Airlines

Southwest takes new measures as growth expected to slow down

Southwest takes new measures as growth expected to slow down
The airline reported losses of $231mn in the first quarter of 2024 (Image credit: Carlos Yudica/Adobe Stock)

US carrier Southwest Airlines is expected to slow its growth as the airline tackles “significant challenges” after facing losses in addition to delays in their Boeing 737 deliveries.

Only 20 737 MAX 8 aircraft are set to be delivered to the airline this year – a significant reduction from the originally planned 46.

Southwest has already limited the hiring of new pilots and cabin crew and will take further steps by removing Cozumel, Syracuse, Bellingham and Houston-George Bush Intercontinental airports from its network.

It will also offer voluntary time off to its staff and said it expects to end the year with 2,000 fewer employees than 2023.

The airline incurred a loss of US$231mn in the first quarter of 2024. CEO Bob Jordan stated the result was “disappointing”.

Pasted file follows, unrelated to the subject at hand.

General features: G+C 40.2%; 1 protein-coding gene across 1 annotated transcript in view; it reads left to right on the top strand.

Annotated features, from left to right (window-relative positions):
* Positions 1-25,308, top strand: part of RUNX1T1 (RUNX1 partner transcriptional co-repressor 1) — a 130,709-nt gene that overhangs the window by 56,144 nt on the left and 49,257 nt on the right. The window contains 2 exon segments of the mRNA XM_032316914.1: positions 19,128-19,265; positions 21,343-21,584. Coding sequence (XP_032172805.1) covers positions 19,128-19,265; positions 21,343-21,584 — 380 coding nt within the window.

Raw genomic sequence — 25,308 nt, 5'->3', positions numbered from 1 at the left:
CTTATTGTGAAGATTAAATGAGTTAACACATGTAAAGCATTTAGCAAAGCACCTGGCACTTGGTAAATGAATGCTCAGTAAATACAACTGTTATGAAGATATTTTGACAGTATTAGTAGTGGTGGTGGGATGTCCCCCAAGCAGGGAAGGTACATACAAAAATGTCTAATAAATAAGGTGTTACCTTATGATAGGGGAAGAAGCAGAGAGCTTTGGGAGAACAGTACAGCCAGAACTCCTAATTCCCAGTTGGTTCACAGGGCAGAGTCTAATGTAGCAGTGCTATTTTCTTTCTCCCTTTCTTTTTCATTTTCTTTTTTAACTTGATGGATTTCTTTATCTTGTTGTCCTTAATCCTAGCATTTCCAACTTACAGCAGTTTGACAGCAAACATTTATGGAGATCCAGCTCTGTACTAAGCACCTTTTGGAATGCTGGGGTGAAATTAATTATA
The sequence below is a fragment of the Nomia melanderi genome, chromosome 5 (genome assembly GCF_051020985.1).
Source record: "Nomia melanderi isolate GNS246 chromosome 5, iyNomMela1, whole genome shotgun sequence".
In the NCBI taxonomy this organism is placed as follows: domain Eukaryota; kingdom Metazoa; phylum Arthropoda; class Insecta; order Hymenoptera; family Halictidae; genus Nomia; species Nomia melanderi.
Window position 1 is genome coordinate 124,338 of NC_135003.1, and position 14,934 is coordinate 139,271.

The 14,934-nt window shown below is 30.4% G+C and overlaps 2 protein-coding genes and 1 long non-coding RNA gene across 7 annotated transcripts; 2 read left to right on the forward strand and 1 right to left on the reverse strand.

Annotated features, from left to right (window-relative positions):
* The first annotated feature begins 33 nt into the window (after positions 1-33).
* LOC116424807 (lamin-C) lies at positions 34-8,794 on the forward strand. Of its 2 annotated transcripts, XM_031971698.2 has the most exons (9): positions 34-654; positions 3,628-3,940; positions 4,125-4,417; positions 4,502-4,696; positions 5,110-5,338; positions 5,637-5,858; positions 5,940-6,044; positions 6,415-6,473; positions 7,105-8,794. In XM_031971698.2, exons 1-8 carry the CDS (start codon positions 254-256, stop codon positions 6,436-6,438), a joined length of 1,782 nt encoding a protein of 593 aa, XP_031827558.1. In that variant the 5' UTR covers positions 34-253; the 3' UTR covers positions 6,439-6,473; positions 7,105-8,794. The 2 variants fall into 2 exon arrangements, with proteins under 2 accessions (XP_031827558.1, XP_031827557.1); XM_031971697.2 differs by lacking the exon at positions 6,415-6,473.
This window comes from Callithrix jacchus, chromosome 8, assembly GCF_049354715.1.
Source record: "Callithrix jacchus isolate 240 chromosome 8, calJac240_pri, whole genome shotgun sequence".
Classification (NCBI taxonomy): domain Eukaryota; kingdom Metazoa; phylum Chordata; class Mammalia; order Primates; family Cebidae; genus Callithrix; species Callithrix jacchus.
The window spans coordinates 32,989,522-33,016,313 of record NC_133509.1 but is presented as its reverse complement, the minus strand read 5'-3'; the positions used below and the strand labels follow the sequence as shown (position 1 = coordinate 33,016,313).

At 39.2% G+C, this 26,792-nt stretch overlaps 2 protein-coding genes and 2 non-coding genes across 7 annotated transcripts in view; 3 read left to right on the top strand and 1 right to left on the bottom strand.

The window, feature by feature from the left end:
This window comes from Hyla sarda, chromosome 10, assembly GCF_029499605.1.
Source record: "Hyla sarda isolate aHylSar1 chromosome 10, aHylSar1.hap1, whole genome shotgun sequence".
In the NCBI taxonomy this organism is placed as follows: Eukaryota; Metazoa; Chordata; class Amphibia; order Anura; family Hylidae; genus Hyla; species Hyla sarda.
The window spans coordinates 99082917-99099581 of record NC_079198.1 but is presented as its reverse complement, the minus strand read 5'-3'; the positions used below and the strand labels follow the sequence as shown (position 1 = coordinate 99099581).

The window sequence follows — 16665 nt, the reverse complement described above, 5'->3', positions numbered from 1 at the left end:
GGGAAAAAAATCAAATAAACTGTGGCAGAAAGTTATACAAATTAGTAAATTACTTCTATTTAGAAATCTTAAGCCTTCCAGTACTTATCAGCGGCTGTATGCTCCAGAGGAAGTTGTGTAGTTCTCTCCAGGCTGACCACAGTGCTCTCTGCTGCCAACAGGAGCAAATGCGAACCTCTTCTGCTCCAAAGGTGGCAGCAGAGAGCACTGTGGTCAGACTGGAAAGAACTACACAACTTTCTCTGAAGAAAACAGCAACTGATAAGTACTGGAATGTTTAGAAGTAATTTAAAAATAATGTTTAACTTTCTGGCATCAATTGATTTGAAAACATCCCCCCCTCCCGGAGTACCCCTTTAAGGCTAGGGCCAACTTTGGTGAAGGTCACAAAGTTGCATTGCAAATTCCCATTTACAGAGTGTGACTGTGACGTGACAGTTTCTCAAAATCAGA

He said: “We are focused on controlling what we can control and have already taken swift action to address our financial underperformance and adjust for revised aircraft delivery expectations.”

But, according to the CEO, a slower growth rate is necessary to adapt to the aircraft delivery constraints brought on by the ongoing crisis at Boeing.

Jordan added: “The recent news from Boeing regarding further aircraft delivery delays presents significant challenges for both 2024 and 2025.

“We are reacting and replanning quickly to mitigate the operational and financial impacts while maintaining dependable and reliable flight schedules for our customers.”

Receiving fewer aircraft than planned means Southwest will now reduce the number of aircraft it will retire this year, down to 35 from the planned 49 planes.

The airline also said it still has no assurances from Boeing regarding the delivery of the 737 MAX 7, with the certification of the type and entry into service still dependent on the Federal Aviation Administration’s approval.

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